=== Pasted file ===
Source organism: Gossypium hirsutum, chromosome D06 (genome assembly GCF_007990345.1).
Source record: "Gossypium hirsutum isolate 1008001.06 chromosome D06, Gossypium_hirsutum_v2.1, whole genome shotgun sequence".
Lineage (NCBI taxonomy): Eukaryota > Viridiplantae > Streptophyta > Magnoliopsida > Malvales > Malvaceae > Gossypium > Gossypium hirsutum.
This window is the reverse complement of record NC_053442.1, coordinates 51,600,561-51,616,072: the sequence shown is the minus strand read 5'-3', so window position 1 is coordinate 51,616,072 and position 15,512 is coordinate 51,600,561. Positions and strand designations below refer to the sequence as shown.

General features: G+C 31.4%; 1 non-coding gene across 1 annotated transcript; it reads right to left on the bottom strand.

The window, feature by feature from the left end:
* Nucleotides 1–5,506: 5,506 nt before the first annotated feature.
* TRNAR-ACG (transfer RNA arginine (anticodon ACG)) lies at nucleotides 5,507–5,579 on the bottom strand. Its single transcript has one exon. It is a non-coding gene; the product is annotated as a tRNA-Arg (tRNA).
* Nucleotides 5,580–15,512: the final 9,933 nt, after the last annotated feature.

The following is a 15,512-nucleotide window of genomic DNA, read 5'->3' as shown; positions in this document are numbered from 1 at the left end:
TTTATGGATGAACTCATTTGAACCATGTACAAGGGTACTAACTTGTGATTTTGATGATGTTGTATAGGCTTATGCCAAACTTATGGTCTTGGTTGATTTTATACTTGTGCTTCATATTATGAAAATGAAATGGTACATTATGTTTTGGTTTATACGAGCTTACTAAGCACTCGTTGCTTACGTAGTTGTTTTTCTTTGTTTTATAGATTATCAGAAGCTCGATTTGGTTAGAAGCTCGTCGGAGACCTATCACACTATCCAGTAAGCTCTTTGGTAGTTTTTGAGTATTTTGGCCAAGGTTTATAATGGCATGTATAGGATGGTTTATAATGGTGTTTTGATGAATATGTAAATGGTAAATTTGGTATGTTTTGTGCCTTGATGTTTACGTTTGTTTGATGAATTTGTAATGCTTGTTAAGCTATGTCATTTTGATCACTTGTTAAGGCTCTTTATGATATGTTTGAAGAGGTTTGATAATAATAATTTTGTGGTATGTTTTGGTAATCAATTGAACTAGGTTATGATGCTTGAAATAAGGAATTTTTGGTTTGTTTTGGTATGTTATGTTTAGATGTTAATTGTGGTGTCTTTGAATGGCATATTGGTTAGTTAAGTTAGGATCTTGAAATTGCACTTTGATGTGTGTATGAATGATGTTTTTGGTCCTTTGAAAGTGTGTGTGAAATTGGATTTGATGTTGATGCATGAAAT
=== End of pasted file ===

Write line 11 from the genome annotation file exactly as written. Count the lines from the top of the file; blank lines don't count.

TTTATGGATGAACTCATTTGAACCATGTACAAGGGTACTAACTTGTGATTTTGATGATGTTGTATAGGCTTATGCCAAACTTATGGTCTTGGTTGATTTTATACTTGTGCTTCATATTATGAAAATGAAATGGTACATTATGTTTTGGTTTATACGAGCTTACTAAGCACTCGTTGCTTACGTAGTTGTTTTTCTTTGTTTTATAGATTATCAGAAGCTCGATTTGGTTAGAAGCTCGTCGGAGACCTATCACACTATCCAGTAAGCTCTTTGGTAGTTTTTGAGTATTTTGGCCAAGGTTTATAATGGCATGTATAGGATGGTTTATAATGGTGTTTTGATGAATATGTAAATGGTAAATTTGGTATGTTTTGTGCCTTGATGTTTACGTTTGTTTGATGAATTTGTAATGCTTGTTAAGCTATGTCATTTTGATCACTTGTTAAGGCTCTTTATGATATGTTTGAAGAGGTTTGATAATAATAATTTTGTGGTATGTTTTGGTAATCAATTGAACTAGGTTATGATGCTTGAAATAAGGAATTTTTGGTTTGTTTTGGTATGTTATGTTTAGATGTTAATTGTGGTGTCTTTGAATGGCATATTGGTTAGTTAAGTTAGGATCTTGAAATTGCACTTTGATGTGTGTATGAATGATGTTTTTGGTCCTTTGAAAGTGTGTGTGAAATTGGATTTGATGTTGATGCATGAAAT